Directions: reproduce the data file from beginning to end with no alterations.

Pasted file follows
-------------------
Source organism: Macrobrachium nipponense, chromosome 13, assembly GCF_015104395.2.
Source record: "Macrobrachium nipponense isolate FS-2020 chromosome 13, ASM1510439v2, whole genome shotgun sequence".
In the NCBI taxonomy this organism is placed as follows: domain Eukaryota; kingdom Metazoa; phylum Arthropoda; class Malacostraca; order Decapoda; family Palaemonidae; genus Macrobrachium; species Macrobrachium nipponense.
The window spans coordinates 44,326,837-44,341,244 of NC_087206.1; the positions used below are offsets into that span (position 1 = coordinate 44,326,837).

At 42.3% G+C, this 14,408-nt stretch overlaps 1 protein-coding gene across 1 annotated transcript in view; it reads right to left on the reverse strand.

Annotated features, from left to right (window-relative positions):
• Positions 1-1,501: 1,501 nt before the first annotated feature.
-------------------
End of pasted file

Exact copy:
Source organism: Macrobrachium nipponense, chromosome 13, assembly GCF_015104395.2.
Source record: "Macrobrachium nipponense isolate FS-2020 chromosome 13, ASM1510439v2, whole genome shotgun sequence".
In the NCBI taxonomy this organism is placed as follows: domain Eukaryota; kingdom Metazoa; phylum Arthropoda; class Malacostraca; order Decapoda; family Palaemonidae; genus Macrobrachium; species Macrobrachium nipponense.
The window spans coordinates 44,326,837-44,341,244 of NC_087206.1; the positions used below are offsets into that span (position 1 = coordinate 44,326,837).

At 42.3% G+C, this 14,408-nt stretch overlaps 1 protein-coding gene across 1 annotated transcript in view; it reads right to left on the reverse strand.

Annotated features, from left to right (window-relative positions):
• Positions 1-1,501: 1,501 nt before the first annotated feature.